While it is true that all go through grief in a very unique way, it is recognized by many that there are characteristics or stages that most people share in the process of handling loss. The stages are not set in stone. Some will not go through every stage. Others will go through them in a different order. But the five stages – denial, anger, bargaining, depression and acceptance – provide a format for us to better understand the grief process.

The third stage, bargaining, follows the anger stage very naturally. The normal reaction to the helplessness and vulnerability that comes through loss is an attempt to regain control. There are several ways that most choose to pursue to attempt to rebuild structure in life. Some models of the stages of grief will substitute the word “negotiate” for the term “bargain” and will use the terms interchangeably.

Bargaining to Change the Outcome

Bargaining takes place within the mind by trying to explain the things that could have done differently or better. “If only we had gotten a second opinion.” “If only we could have taken her to the hospital sooner.” “If only I had treated Aunt Nancy better.” The bargain struck is not one that could actually be kept, but it assists in bringing more control by identifying what could have – or should have – been done to handle the circumstance more effectively.

If a person is religious or spiritual, the bargaining may actually take place with a higher power. “If you will bring this person back, I will be more faithful, give more to those in need, quit my bad habit.” When the person is dealing with the reality of his own death, in essence he is saying, “I know that I am going to die. If I promise to be better, will you give me a little more time?”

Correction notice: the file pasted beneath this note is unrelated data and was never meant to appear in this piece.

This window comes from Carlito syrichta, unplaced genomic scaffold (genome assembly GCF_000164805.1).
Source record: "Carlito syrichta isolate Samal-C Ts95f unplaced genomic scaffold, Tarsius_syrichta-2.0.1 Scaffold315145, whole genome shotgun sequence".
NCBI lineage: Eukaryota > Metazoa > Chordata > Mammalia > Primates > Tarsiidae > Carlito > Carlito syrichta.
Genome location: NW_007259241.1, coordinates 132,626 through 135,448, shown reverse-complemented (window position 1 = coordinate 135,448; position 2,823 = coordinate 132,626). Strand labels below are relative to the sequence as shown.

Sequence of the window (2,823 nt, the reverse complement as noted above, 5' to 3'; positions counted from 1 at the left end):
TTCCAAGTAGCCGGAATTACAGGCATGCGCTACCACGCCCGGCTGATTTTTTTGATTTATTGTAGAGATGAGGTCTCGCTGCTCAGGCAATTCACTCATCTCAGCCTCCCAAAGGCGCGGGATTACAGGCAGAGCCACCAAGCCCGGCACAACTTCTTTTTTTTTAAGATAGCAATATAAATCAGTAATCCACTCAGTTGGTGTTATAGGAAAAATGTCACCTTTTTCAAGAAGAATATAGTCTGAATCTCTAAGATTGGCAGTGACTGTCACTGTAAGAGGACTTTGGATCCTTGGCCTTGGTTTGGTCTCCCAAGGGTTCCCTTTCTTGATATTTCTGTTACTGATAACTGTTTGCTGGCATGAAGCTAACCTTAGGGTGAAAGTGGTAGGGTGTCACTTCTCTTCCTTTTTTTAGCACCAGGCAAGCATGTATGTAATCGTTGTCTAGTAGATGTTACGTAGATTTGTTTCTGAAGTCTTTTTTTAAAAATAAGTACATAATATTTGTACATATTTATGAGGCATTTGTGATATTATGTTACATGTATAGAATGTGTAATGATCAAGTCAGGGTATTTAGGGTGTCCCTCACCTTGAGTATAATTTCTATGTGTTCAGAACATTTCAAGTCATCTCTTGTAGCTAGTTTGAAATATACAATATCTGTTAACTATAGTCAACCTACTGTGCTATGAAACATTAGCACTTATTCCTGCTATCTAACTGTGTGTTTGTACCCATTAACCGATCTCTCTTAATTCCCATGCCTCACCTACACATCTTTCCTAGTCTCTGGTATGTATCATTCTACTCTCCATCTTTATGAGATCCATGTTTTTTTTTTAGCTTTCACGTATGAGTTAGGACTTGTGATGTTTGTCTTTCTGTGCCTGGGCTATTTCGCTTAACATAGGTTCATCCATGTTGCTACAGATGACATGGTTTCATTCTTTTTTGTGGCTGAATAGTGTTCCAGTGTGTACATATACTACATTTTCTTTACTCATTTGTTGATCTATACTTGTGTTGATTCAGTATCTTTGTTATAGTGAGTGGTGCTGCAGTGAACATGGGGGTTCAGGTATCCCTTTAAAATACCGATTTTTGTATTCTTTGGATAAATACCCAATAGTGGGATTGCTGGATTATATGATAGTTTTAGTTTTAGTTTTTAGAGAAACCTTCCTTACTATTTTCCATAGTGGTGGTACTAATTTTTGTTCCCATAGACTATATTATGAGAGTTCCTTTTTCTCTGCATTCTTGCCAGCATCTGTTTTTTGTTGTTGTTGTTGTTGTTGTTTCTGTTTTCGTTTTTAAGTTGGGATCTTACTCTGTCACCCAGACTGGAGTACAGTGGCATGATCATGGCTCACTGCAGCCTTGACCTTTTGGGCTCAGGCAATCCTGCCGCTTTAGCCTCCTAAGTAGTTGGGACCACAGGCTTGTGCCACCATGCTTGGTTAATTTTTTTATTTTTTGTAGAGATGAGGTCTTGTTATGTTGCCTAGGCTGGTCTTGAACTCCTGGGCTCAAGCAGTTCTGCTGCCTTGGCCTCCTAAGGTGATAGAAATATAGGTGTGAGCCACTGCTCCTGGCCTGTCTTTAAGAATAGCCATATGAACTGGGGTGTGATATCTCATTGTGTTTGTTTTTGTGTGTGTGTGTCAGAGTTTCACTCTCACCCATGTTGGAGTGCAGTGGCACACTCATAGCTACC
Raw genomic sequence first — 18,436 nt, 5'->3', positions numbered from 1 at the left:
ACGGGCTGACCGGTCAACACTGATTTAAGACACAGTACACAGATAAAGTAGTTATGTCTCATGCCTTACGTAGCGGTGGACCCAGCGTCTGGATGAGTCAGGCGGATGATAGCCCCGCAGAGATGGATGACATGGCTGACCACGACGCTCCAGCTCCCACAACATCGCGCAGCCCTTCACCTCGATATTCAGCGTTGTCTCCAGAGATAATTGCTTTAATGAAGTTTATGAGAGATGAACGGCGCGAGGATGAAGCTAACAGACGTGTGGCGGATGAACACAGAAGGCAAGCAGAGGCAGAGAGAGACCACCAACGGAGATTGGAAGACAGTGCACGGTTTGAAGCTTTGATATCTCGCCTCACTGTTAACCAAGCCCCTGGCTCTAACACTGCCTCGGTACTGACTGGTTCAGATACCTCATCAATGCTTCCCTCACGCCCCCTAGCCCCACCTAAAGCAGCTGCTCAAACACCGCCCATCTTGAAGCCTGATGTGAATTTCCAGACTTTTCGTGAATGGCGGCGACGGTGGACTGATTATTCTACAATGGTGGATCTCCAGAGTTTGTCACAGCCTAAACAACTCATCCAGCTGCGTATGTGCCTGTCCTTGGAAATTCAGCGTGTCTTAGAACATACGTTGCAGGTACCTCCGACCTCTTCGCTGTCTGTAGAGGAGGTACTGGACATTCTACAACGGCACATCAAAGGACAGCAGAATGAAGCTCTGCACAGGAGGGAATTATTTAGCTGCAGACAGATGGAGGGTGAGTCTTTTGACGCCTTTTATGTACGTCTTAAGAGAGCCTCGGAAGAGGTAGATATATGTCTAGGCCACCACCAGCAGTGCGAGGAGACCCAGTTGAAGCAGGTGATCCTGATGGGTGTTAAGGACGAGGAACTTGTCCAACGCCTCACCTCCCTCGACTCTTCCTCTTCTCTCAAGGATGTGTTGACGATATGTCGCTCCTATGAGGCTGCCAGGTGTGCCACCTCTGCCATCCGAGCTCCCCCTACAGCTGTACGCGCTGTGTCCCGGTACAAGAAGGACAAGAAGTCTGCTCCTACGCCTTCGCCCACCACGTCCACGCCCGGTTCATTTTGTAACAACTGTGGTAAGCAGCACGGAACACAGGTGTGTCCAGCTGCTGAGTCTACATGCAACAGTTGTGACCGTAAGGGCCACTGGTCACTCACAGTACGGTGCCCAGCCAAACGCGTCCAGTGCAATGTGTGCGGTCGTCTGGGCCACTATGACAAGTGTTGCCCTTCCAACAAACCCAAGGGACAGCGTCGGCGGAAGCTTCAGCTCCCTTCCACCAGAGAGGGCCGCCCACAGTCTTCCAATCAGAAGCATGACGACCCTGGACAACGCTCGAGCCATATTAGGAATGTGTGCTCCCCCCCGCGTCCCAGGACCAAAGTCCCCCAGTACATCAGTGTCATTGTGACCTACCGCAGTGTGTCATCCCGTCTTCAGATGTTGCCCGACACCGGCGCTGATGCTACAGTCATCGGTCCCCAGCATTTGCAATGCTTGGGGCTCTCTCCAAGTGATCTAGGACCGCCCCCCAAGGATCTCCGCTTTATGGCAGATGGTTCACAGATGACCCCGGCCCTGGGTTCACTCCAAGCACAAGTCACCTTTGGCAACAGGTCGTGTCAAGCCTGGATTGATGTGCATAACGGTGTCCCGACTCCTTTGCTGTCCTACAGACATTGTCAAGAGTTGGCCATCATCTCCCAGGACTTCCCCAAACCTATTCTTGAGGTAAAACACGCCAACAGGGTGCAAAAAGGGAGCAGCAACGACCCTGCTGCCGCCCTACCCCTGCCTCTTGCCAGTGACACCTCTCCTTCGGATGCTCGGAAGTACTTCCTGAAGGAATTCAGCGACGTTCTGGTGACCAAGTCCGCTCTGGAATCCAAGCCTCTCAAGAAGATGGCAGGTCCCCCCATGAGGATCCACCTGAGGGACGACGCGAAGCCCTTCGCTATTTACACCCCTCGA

Bargaining to Change the Timing

Bargaining almost never finds a permanent solution. The logical truth is that even if one can “dodge the bullet” this time, death is inevitable. The bargaining process helps the individual accept this truth on an emotional and psychological level.

Counselors often hear the bargaining process play out in the office. The person who has learned of a terminal illness will seek time to “tie together loose ends.” They will postpone telling people of the illness while they attempt to repair damaged relationships. Some will even hope that by eliminating some bad habits they will be granted a few more months of precious time.

Bargaining during loss – with a spiritual being, with fate, or with whomever is seen to have influence on the outcome – is a way of stepping out of anger toward acceptance. By bargaining, the person is willing to concede the outcome, but attempts to do so by squeezing a few more moments of “normal” out of the turmoil that pounds on life’s door.

The individual is clinging to the threads of hope, however thin and worn the fabric may be. Breakthrough treatments in medicine or intervention by a spiritual being or force are seen as a source of a temporary suspension of the inevitable outcome.

If no bargain can be reached, the individual moves quickly to stage four, depression.